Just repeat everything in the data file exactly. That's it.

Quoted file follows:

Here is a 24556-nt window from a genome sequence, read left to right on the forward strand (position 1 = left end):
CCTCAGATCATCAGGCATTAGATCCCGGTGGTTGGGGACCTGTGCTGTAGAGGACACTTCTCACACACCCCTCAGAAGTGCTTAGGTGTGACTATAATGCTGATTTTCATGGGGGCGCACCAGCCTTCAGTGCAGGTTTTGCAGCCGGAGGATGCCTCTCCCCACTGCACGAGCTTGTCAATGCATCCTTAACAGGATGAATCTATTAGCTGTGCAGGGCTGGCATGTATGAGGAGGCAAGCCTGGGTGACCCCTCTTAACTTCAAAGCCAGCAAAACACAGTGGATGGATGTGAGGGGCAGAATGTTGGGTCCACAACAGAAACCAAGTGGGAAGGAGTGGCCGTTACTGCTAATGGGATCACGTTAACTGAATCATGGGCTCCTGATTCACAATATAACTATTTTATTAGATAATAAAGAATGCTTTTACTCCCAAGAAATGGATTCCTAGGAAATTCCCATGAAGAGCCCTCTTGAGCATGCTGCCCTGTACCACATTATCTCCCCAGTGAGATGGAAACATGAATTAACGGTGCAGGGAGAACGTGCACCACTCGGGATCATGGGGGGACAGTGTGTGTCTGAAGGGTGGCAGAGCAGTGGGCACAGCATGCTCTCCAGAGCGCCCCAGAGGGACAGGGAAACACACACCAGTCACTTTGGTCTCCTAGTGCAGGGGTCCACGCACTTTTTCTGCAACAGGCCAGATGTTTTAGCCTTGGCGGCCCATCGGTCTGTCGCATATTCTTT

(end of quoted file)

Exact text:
Here is a 24556-nt window from a genome sequence, read left to right on the forward strand (position 1 = left end):
CCTCAGATCATCAGGCATTAGATCCCGGTGGTTGGGGACCTGTGCTGTAGAGGACACTTCTCACACACCCCTCAGAAGTGCTTAGGTGTGACTATAATGCTGATTTTCATGGGGGCGCACCAGCCTTCAGTGCAGGTTTTGCAGCCGGAGGATGCCTCTCCCCACTGCACGAGCTTGTCAATGCATCCTTAACAGGATGAATCTATTAGCTGTGCAGGGCTGGCATGTATGAGGAGGCAAGCCTGGGTGACCCCTCTTAACTTCAAAGCCAGCAAAACACAGTGGATGGATGTGAGGGGCAGAATGTTGGGTCCACAACAGAAACCAAGTGGGAAGGAGTGGCCGTTACTGCTAATGGGATCACGTTAACTGAATCATGGGCTCCTGATTCACAATATAACTATTTTATTAGATAATAAAGAATGCTTTTACTCCCAAGAAATGGATTCCTAGGAAATTCCCATGAAGAGCCCTCTTGAGCATGCTGCCCTGTACCACATTATCTCCCCAGTGAGATGGAAACATGAATTAACGGTGCAGGGAGAACGTGCACCACTCGGGATCATGGGGGGACAGTGTGTGTCTGAAGGGTGGCAGAGCAGTGGGCACAGCATGCTCTCCAGAGCGCCCCAGAGGGACAGGGAAACACACACCAGTCACTTTGGTCTCCTAGTGCAGGGGTCCACGCACTTTTTCTGCAACAGGCCAGATGTTTTAGCCTTGGCGGCCCATCGGTCTGTCGCATATTCTTT